Mazza, Enrico. "Chapter Eleven: The Early Middle Ages." The Celebration of the Eucharist: The Origin of the Rite and the Development of Its Interpretation. Collegeville, MN: The Liturgical Press/Pueblo, 1999, 161-197.
After the fourth century, Mazza finds a gradual move away from understanding the eucharist in terms of typology. Interpretation rather moved toward either "the figural method…(or) the method of sacramental realism" (Mazza 1999, 161). The figural method arose after typology had changed into allegory. The figure of the allegory was understood as the important element in eucharistic understanding. The method of sacramental realism, as we saw in chapter ten, allowed for a typological understanding, but one which may have been considered less important than the emphasis on the real belief in what the sacrament contained (Mazza 1999, 162). This interpretation grew into a philosophy per se.
Mazza considers Amalarius of Metz (ca. 770/75-850/53) as the fundamental pioneer in medieval eucharistic theology related to the sacrifice of Christ, specifically in allegorical terms (Mazza 1999, 162ff). His work seeks out the origin and the nature of individual rites and their relationships to salvation (Mazza 1999, 163). His commentaries take an allegorical approach throughout. For instance, because "the Mass is the celebration of the passion of Christ, each of the rites making up the Eucharist must represent a stage in that passion" (Mazza 1999, 164). Mazza describes the steps of this process in some detail, as the method of interpretation is less commonly used today.
Amalarius approaches his understanding of the rites of the church through the context of allegory, allowing various elements of his allegorical interpretation to represent different things at different times. In all, he is concerned with the allegory, not with arguments for or descriptions of sacramentality (Mazza 1999, 169). Amalarius was eventually condemned as a heretic, with charges of "having destroyed the unity of the body of Christ" based on comments made pertaining to the fraction of the bread (Mazza 1999, 171). Mazza considers there to have been political motivations behind the prosecution as well.
After the time of Amalarius, Mazza notes that a number of commentaries on the mass were produced prior to the close of the 13th century (Mazza 1999, 173). Mazza reviews a number of these; particularly works of the 12th century. Much of the work is influenced by Amalarius, whether by spurring agreement or inciting rejection of his allegorical principles.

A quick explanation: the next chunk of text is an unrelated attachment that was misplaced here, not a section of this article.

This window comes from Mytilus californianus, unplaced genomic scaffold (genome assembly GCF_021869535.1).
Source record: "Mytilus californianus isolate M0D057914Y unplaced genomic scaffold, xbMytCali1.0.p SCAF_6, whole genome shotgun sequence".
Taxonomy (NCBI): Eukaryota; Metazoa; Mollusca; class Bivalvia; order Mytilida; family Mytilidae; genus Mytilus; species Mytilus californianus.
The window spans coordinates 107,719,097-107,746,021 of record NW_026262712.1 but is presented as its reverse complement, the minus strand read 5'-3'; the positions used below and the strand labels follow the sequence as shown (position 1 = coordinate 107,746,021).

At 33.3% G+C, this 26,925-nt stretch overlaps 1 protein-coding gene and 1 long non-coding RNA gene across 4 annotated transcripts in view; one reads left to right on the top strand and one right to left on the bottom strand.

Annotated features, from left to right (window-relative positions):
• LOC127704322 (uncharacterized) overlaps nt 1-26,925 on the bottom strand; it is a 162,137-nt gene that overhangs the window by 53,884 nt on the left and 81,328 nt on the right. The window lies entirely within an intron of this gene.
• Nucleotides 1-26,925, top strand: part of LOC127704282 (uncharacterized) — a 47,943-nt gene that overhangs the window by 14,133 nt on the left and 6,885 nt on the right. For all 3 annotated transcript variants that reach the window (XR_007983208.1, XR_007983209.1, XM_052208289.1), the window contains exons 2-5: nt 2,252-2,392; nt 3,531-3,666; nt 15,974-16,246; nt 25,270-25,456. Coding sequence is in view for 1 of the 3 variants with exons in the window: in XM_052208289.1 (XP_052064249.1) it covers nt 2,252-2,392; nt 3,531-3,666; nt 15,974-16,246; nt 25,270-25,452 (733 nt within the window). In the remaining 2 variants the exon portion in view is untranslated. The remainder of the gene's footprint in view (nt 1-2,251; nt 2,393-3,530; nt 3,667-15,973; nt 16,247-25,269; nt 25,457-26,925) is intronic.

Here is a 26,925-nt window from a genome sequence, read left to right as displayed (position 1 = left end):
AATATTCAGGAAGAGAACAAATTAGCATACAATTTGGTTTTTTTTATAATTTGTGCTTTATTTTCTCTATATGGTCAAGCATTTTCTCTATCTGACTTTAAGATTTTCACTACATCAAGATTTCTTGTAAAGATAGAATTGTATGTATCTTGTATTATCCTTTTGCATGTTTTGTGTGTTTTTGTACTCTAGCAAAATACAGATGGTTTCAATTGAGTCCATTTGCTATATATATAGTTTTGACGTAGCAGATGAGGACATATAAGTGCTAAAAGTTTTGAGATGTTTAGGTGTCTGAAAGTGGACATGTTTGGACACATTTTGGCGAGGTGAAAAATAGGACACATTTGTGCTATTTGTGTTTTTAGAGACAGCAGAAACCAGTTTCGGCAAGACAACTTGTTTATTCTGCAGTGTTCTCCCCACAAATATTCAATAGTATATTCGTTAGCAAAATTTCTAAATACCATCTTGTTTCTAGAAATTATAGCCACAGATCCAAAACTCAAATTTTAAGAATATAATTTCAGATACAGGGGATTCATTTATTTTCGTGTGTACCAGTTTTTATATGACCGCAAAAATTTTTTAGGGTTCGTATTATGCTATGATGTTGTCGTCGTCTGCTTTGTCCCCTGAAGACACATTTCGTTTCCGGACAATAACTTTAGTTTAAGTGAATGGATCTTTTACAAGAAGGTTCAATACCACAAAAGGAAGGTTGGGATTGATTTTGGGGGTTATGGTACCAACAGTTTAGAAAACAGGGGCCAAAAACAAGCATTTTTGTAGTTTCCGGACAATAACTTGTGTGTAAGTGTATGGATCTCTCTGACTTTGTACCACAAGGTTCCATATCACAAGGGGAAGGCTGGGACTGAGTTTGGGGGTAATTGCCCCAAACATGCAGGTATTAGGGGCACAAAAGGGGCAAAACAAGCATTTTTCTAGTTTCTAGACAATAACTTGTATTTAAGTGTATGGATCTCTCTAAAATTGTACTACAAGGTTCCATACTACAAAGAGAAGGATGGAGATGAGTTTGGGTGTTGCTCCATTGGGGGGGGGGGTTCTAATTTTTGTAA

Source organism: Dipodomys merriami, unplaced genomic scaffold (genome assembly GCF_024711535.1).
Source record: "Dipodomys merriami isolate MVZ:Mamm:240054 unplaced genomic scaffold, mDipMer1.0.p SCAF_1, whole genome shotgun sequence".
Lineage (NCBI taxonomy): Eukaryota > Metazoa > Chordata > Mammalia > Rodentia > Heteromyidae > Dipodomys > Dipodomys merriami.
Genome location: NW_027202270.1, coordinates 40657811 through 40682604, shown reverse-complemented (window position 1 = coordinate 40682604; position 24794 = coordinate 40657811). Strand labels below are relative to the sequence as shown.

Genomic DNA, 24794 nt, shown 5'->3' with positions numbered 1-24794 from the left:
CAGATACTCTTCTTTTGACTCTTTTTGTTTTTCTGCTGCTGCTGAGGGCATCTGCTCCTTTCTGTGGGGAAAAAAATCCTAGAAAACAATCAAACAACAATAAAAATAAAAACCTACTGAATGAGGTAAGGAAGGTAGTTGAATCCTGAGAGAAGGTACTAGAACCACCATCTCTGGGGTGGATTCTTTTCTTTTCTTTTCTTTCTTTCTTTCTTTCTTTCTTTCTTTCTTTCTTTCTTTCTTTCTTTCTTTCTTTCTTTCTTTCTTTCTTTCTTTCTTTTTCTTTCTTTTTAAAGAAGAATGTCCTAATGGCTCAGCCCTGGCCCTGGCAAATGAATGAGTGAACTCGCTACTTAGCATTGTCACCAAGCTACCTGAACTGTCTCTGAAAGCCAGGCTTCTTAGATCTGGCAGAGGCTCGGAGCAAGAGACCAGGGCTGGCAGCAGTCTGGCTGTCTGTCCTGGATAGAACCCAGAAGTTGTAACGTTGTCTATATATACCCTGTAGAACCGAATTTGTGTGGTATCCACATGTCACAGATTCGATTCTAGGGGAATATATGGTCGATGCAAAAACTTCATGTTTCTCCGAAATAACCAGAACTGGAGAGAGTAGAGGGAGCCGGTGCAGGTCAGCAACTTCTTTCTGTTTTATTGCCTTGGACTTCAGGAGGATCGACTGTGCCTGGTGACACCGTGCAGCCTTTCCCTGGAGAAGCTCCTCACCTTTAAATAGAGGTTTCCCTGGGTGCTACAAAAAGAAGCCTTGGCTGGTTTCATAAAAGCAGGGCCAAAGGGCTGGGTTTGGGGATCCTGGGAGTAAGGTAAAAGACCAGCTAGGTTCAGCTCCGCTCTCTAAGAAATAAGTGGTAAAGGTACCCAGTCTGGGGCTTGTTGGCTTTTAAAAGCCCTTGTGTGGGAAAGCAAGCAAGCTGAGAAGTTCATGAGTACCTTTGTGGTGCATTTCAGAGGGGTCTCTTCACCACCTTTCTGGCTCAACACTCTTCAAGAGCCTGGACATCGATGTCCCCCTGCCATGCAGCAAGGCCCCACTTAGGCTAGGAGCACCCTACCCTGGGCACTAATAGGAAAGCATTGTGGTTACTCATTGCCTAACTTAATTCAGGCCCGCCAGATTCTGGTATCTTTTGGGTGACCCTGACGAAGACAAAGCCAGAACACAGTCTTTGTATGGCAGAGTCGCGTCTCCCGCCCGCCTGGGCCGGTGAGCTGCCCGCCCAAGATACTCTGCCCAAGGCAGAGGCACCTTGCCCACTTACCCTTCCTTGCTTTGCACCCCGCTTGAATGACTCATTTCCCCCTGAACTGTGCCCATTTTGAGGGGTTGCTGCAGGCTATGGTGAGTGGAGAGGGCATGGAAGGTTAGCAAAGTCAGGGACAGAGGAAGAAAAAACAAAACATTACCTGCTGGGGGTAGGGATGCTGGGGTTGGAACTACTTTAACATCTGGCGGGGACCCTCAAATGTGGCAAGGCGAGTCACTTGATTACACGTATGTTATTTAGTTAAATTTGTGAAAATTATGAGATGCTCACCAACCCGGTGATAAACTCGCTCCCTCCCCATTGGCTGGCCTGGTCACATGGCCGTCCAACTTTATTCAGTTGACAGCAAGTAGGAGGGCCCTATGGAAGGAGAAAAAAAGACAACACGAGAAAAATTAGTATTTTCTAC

While the discussion around the eucharist was largely focused on allegorical interpretations, Mazza notes that the eucharistic realism, discussed in the context of the fourth century, was not developed in any of the extant treatises (Mazza 1999, 182). While there was a clear concept of realism (Christ's body becomes bread), it was not questioned. Rather, Mazza finds the realism to serve as one of the normal theological presuppositions. The tenets do show up in some theological treatises (as opposed to commentaries on the liturgy). Mazza reviews in particular the work of Paschasius Radbert (fl. ca. 830), who takes the bread to change in a physical way into the body of Christ; and his colleague Ratramnus, who takes the change to be figural and non-physical in nature (Mazza 1999, 186). From this foundation, theological investigations moved along with the task of describing specifically what happens during the eucharistic ritual (Mazza 1999, 187ff). At issue is what results in creating union with Christ, and in how that union with Christ is described. There is a difficulty especially involving a distinction between physical and spiritual eating and drinking (Mazza 1999, 189). In the eleventh century this issue came to a head with the work of Berengarius, who was hesitant to acknowledge the presence of the body and blood of Chrsit in a "sensible" manner as opposed to being present "sacramentally" (Mazza 1999, 190). Berengarius was considered heretical because he may have been interpreted as rejecting a bodily presence of Christ. Mazza finds that Berengarius can not be proven to hold to the heretical views ascribed to him.
The Middle Ages also saw developments in terms of eucharistic devotion, in which Christians would particularly emphasize their commitment to particular elements of the eucharistic rite (Mazza 1999, 192). While Mazza finds eucharistic devotion as early as the patristic period, at that time the devotion was focused on a Christological view of the divinity of Jesus. In the Middle Ages, he finds it more governed by Christ's humanity and our emotive responses (Mazza 1999, 192). Among the elements of this new devotion were moves to kiss the wounds on a crucifix (Mazza 1999, 194), and to catch a glimpse of the body and blood of Christ in the elevation (Mazza 1999, 196). Dramatization of the events around Christ's ministry were part of the natural outcome of this fervor.